by Giles Merritt*
Should Ursula von der Leyen get a second term? Her leadership during the Covid pandemic and its aftermath, and above all since Russia’s invasion of Ukraine, has been sure-footed and at times admirably adroit. That’s the good news, but it pales beside the EU’s deep-seated shortcomings and challenges.
Right now, the commission’s president seems fairly certain to be re-appointed by the EU’s national leaders. No evident successor lurks in the wings, and a change of leadership would risk sending out wrong signals about the EU’s resolve to overcome its daunting difficulties.
That isn’t sufficient reason to simply nod her through. The unwelcome truth is that the EU is failing to deliver the benefits it has long promised, and the von der Leyen commission has been no more successful than its predecessors in addressing structural weaknesses.
It is patently unfair to blame the EU’s executive body for Europe’s poor global performance. But it and its president can be reproached for underplaying the seriousness of the EU’s situation. Europeans’ living standards are falling, and there are few grounds for optimism that they will climb back to where they were only fifteen years ago.
The cherished EU project of economic and political integration isn’t delivering results, and our international competitors are running rings around us. In 2008, the eurozone was the same size as the US economy, and now it’s barely half as large. Europeans’ incomes have on average sunk to only two-thirds those of Americans. That’s because EU companies have lost so much ground in world markets, most of all in digital technologies the US and China dominate.
The Brussels eurocrats have been warning for three decades that the EU’s single market is fatally incomplete and sapped by member states’ rivalries. Their forebodings have, however, been played down by the EU institutions’ need to avoid political conflict and maintain a sense of European cohesion.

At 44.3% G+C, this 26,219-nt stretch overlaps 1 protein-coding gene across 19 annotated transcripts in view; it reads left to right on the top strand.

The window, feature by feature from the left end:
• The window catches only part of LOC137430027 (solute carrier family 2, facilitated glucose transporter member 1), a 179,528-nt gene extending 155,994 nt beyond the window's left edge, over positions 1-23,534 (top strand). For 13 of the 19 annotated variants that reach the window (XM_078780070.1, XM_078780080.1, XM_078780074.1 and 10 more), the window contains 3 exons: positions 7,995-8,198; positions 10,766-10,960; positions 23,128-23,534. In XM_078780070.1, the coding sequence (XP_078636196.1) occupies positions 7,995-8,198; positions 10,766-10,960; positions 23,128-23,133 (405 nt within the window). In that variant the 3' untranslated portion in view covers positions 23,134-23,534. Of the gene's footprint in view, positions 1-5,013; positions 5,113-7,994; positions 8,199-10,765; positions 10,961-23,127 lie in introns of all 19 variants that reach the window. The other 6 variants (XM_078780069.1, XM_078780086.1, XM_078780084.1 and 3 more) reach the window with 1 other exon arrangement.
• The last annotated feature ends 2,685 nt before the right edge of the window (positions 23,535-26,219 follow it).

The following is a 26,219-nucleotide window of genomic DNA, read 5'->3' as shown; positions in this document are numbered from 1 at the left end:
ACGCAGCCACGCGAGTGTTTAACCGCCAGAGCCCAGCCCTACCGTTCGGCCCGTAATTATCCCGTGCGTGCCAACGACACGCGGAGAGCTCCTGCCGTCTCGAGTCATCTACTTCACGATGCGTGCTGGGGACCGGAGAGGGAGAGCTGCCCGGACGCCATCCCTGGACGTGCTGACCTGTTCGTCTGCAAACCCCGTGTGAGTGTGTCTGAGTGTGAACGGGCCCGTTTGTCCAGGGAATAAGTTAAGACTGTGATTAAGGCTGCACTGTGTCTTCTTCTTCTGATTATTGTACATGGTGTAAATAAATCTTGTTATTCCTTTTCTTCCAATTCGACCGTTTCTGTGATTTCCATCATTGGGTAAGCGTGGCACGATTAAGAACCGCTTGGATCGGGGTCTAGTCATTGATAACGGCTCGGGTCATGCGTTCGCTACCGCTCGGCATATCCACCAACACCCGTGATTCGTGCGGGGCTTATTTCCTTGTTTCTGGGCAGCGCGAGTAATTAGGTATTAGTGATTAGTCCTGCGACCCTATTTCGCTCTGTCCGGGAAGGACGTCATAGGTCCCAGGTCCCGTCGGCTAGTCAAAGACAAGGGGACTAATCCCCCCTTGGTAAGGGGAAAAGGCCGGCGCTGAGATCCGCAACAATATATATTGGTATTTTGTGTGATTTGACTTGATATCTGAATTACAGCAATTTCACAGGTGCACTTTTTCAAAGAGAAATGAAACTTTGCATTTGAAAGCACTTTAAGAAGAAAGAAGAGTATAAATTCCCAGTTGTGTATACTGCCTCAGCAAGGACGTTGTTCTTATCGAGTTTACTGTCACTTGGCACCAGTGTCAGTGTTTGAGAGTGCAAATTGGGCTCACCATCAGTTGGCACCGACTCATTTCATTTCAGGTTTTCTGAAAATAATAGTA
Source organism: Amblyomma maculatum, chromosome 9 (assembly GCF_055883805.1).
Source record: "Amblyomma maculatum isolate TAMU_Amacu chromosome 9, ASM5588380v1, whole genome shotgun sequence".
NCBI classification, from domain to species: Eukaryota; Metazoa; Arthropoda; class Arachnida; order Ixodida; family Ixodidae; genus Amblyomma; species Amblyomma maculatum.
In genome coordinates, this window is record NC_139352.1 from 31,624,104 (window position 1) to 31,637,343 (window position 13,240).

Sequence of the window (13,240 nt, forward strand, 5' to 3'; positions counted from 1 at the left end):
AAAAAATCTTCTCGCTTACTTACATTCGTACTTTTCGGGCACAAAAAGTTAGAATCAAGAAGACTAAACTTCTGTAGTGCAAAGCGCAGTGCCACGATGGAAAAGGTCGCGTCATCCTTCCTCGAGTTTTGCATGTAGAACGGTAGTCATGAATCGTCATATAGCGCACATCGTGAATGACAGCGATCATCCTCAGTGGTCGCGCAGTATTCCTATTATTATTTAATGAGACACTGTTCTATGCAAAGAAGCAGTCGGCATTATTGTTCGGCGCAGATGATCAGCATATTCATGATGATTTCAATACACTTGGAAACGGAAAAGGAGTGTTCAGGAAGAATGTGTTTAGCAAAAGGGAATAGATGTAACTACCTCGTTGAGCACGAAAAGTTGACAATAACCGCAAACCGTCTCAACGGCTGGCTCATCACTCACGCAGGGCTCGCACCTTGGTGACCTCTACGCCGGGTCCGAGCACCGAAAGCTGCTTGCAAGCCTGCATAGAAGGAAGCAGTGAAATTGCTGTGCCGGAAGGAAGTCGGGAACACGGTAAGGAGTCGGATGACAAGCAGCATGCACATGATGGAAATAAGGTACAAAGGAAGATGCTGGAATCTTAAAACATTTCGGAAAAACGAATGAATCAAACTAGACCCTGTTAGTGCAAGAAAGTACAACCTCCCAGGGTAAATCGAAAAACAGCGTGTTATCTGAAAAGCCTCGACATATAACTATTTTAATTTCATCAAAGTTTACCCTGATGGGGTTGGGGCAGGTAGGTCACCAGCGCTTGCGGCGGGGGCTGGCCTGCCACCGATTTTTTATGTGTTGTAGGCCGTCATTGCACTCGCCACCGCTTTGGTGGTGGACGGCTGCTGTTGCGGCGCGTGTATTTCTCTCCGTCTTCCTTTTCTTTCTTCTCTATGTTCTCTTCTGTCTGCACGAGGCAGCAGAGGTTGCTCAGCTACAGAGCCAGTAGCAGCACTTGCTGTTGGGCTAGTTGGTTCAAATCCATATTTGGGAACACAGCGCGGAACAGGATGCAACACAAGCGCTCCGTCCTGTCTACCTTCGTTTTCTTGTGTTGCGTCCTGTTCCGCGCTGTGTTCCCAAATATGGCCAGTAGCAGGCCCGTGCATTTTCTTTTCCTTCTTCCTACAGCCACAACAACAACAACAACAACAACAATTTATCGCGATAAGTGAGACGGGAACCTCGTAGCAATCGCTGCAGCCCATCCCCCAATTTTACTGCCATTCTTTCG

What has all this got to do with Ursula von der Leyen’s second term? Everything. Having established herself as the first instantly recognisable EU figurehead since Jacques Delors, she should harness her media profile to a message that defines a clear European strategy.
It should be a political torpedo whose first target is eurosceptic populist politicians. Their mounting electoral successes have been testimony to the failure to convince voters of the EU’s benefits. Europeans are increasingly swayed by the notion that breaking ranks with the EU will restore their national fortunes.
It won’t, as anyone with a grasp of geopolitical realities knows. But public opinion responds to sound bites, and that means the EU must unequivocally warn of the dangers that threaten. A von der Leyen ‘Manifesto’ for another term should be a hard-hitting declaration to stop Europe’s drift.
VDL isn’t the problem – she has become increasingly plain-speaking – but rather the EU itself. It is overdue for an overhaul. Not because Brussels’ legislative and administrative machinery is derided by critics, as it in fact handles an impressive range of issues. This bandwidth, however, comes at the expense of outreach.
In the public mind, the EU has no clear message. Its growing panoply of big initiatives like the ‘Green Deal’, the post-Covid recovery fund, support for Ukraine, and eventual enlargement to 35 member states, disguises rather than defines its basic raison d’etre.
Europeans’ unity is their only defence against the pressures of the 21st century. No single EU country has the resources to push back against economic pressures from more powerful competitors or security tensions in an increasingly volatile world.
EU leaders and those of its member governments have found it hard to spell out these unwelcome truths. Brussels always seeks to bolster the worth of EU policies, and national politicians know that voters dislike bad news. The result is little public awareness that Europe’s millennium-long heyday is over. It is still comparatively rich and privileged, but unless it integrates politically its stored advantages will be frittered away.
How Ursula von der Leyen might best phrase such an unwelcome message is a matter of opinion. Whether she will even try is uncertain, given the political costs it would entail. But her seamless and automatic re-appointment to a second term would surely signal the onset of the EU’s decline and fall.
*Founder of Friends of Europe
**first published in: Friendsofeurope.org